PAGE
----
Contacted two years ago by an entrepreneur from the region wishing to create a venue that combined comfort and food, they opened Die Burg in September 2017, and were immediately successful. From the outset, Jason was committed to showcasing the culinary heritage and local produce by reinterpreting it with the talent and mastery already the hallmark of a very young chef destined to become one of the greats. A unison of impeccable technique and precision, creativity and a flair for tastes and flavours as well as regional resources and culinary traditions that make your taste buds and plates dance to creations that are both classic and full of creativity. Together with Niklas’s impeccably stocked cellar of wines and liquors. Here too, the focus is on local products and producers. Their motto is everything it promises to be: ‘Flavour, Authenticity, Quality’. The opportunity for real and beautiful discoveries. Jason Grom's rewriting of ‘Bauernküche’, peasant food, and local recipes are worth the detour: traditionally smoked Black Forest ham on a bed of warm cabbage and new potatoes in herb sauce, served with a light and fresh Chardonnay made not far from Freiburg im Breisgau. Fresh pasta with spring mushrooms or trout ravioli. Superb beef tartare with seasonal herb salad. Legendary Sauerteig Brot appetizer served with sour cream and horseradish mousse: a delight of simplicity and flavour. Like some Chinese recipes (or some peasant soups to which new ingredients were added to an often ancient base recipe, cooked, recooked and stewed), which use decades-old ingredients, the sourdough starter can be several years old. That of Die Burg, carefully raised and passed down from generation to generation, is 30 years old, the age of reason... And the bread to which it adds character and flavour is absolutely scrumptious. Cheeses from the Black Forest. Desserts combining seasonal produce and gourmet lightness. With always, the red thread of the kitchen, reception and service: respect for the customer and emphasis on the products and local culinary tradition. A lovely place, really, that would be a shame not to discover during your stay in the region.
A bright setting and a warm, personalized service dedicated to the pleasure of gourmets and fine cuisine...
A history of pine trees, legends, funny hats... and cherry cake
There are several options to explore the region from Donaueschingen:
Culture, art and history – head to the small town of Hüfingen, enclosed in its ancient walls surrounded by water, to visit the StadtMuseum. Birthplace of a local celebrity, the painter and engraver Johann Nepomuk Heinemann (1817 - 1902), this adorable little museum, a townhouse built on an old mediaeval chapel and remodelled over the centuries, has permanent exhibition rooms dedicated to archaeology and local history, Heinemann's works, antique objects and furniture, as well as a series of small rooms reserved for exhibitions by local contemporary artists, all of which is worth the detour. If you have time after the museum, stroll around the high street, so typical of the cities of southern Germany, with its old houses, often half-timbered, white and ochre church, shops and numerous tea rooms (konditorei).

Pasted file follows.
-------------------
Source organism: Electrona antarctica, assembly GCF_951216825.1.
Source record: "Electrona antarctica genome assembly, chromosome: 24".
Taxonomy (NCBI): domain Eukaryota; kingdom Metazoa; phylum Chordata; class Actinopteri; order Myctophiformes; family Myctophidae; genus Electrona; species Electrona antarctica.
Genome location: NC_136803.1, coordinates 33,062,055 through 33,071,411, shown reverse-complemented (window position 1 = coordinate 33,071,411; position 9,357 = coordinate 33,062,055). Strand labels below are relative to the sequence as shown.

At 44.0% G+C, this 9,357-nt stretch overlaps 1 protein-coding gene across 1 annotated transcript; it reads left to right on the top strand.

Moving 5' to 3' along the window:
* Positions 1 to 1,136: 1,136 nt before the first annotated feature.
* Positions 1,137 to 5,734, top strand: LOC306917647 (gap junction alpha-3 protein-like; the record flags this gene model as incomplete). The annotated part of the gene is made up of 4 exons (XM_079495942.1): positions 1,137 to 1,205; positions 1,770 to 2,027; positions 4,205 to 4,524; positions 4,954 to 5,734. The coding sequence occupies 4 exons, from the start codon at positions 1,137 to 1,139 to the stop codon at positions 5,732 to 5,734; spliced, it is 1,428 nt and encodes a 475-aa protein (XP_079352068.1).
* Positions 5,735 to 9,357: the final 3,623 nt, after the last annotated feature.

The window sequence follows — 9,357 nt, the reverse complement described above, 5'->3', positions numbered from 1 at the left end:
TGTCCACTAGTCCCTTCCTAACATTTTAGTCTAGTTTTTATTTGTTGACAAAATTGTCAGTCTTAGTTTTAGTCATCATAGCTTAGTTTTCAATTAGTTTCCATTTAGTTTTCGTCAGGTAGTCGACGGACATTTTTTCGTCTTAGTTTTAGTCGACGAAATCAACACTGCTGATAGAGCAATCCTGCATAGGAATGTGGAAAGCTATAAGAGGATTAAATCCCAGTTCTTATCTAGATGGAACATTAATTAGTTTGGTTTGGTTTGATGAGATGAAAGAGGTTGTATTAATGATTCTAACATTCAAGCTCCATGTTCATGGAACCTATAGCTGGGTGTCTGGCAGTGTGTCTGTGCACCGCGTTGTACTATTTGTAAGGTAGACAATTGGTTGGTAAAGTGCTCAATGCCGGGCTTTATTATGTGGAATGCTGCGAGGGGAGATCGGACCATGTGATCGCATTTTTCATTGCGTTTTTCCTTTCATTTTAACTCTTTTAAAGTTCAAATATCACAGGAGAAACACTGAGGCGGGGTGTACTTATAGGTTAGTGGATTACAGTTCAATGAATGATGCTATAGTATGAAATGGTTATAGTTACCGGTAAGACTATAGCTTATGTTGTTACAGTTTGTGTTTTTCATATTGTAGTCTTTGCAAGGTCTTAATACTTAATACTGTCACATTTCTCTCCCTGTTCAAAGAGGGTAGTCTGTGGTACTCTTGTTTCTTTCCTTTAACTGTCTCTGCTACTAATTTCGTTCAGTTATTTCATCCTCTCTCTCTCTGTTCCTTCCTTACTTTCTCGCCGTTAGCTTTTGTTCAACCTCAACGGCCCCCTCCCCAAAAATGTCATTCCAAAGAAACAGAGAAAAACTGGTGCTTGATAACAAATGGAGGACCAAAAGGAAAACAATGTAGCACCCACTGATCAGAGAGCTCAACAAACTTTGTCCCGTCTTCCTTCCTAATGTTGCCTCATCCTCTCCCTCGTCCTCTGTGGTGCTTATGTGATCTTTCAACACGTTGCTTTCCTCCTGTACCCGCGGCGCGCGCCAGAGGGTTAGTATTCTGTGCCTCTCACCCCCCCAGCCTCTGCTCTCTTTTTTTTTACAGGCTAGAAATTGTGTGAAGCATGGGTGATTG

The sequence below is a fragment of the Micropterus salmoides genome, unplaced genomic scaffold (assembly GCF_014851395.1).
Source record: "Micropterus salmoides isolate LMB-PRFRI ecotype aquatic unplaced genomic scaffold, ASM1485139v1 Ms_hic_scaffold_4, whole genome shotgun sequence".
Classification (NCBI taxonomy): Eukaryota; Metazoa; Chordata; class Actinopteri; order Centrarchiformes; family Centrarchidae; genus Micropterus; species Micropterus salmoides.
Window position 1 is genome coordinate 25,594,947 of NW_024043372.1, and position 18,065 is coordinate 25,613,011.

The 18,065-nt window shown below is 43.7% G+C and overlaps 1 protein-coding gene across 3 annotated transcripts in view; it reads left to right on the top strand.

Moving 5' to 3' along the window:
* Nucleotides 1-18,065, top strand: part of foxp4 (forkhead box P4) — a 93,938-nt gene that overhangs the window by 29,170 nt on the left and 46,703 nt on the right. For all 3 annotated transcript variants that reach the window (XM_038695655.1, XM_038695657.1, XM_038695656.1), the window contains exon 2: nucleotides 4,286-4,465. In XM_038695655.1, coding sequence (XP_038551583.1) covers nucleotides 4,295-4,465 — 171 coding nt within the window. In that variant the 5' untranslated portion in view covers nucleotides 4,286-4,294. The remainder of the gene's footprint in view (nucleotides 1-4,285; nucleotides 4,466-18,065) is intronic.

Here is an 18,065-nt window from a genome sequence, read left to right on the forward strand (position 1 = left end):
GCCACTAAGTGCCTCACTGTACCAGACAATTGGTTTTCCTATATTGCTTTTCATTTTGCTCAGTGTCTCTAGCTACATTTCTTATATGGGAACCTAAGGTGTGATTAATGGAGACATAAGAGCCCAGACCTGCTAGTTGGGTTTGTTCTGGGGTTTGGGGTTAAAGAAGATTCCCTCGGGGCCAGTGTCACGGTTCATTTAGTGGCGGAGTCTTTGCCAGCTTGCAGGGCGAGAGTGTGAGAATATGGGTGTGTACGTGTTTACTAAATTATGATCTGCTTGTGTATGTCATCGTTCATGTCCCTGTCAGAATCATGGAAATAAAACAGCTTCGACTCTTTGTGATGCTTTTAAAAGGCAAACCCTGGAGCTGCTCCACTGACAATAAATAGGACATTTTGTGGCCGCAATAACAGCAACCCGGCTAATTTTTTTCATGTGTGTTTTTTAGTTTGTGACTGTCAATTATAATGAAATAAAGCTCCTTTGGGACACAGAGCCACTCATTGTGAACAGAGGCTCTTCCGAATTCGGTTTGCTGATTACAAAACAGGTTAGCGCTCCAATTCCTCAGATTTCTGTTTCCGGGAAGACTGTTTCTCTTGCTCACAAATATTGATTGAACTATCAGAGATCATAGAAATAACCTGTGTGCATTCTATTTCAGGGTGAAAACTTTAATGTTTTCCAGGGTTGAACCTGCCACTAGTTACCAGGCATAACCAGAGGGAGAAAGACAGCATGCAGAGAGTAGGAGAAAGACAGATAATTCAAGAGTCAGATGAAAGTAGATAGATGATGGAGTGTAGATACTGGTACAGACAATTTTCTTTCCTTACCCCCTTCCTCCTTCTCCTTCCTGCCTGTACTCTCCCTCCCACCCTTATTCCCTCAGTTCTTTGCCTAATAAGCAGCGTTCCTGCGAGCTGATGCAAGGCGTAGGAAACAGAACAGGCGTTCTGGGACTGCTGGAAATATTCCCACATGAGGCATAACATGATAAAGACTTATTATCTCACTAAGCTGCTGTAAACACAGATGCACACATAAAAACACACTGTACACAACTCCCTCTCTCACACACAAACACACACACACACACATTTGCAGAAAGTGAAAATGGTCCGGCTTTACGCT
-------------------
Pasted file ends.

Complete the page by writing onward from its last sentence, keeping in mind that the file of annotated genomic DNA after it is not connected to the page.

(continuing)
A few kilometres away you will find the oldest town in Baden-Württemberg, Rottweil. The old imperial city seems something straight out of a children's storybook, with its mediaeval façades, oriel windows, baroque churches and monasteries, its towers and walls. Everywhere, the silhouette of the chubby-cheeked peasant child, the Rottweiler, once a working dog used by butchers and miners, today on sale as plastic figurines, stickers, and postcards. The huge and ugly and utterly out-of-place ThyssenKrupp elevator test tower marks the horizon of small wooded hills with an aggressive 246 metres (why 246 and not 250 is not explained on the company’s website. Mystery.). For amateur art enthusiasts (with nostalgia for sharp-angled metal sculptures so popular in the 1970s): the Erich Hauser Foundation’s park and exhibitions, named after the local sculptor who lived and worked here for many years. Some of his works have been exhibited at MUSEUMART.PLUS.
More Nature-oriented, tourist and loden jacket – but also food and romantic walks? Our next destination is a few dozen kilometres to the west, back through Donaueschingen towards Freiburg. Titisee, a kind of ‘operetta’ village that has become a mandatory stop for Asian and American tour buses, is not necessarily a place you want to avoid (after all, the Black Forest is also an artificial folklore oversold by tour operators from every corner of the world), but a quick walk around the hotels and shops at the lake is more than enough. For a taste of regional wines, delicious seasonal dishes and pastel-coloured cakes, take the time to travel the ten to fifteen minutes separating you, by car, from the ‘new’ city, Titisee-Neustadt, to indulge in the exquisite selection of homemade delicacies in the delicatessen-cum-wine bar-cum-bistro bar at Feinkost-Villinger.